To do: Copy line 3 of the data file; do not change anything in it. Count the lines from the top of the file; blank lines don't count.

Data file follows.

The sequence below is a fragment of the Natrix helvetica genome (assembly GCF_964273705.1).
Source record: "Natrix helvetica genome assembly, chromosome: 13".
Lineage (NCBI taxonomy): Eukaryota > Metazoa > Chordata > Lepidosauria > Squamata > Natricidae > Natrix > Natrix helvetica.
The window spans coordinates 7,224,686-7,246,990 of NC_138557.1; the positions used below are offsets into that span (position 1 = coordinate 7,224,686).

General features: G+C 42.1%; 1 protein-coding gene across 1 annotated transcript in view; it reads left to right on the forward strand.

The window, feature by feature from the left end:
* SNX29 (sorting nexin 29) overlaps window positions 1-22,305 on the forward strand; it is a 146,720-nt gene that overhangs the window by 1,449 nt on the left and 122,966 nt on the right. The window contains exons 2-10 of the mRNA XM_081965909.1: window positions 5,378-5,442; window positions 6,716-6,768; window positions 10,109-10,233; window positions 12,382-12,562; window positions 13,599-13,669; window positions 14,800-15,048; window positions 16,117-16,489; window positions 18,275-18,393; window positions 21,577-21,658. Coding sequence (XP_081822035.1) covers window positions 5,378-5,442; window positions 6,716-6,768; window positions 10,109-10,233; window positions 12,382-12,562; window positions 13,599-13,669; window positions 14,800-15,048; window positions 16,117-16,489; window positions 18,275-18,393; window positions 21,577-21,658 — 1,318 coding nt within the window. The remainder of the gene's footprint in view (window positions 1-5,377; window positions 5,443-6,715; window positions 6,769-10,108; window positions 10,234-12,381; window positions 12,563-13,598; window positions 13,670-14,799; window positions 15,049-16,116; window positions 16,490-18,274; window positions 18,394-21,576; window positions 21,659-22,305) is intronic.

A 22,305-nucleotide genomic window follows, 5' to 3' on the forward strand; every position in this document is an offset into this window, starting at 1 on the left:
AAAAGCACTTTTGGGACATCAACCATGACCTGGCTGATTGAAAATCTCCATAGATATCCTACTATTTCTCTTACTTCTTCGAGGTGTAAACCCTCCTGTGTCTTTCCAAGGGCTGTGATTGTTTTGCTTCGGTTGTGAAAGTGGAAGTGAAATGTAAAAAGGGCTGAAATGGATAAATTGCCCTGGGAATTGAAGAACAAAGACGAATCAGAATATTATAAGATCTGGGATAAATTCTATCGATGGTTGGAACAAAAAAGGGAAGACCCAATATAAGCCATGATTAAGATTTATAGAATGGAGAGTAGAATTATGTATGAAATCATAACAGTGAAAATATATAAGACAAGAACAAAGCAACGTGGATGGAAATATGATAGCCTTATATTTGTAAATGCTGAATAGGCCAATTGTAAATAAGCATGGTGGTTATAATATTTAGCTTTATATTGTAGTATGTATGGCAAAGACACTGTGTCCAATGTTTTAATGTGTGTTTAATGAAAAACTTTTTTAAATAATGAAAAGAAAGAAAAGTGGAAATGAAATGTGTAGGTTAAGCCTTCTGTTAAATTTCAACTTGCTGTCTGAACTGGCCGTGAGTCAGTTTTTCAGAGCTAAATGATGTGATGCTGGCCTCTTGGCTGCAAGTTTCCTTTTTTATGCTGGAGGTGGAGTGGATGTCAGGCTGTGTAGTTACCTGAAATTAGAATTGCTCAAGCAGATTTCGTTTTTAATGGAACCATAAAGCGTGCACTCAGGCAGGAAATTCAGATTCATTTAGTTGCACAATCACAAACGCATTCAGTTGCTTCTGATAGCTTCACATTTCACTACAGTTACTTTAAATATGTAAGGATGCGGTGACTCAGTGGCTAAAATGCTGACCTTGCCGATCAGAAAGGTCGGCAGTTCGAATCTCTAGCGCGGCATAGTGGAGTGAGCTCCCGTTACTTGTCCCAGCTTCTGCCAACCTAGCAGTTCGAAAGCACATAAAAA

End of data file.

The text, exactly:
Lineage (NCBI taxonomy): Eukaryota > Metazoa > Chordata > Lepidosauria > Squamata > Natricidae > Natrix > Natrix helvetica.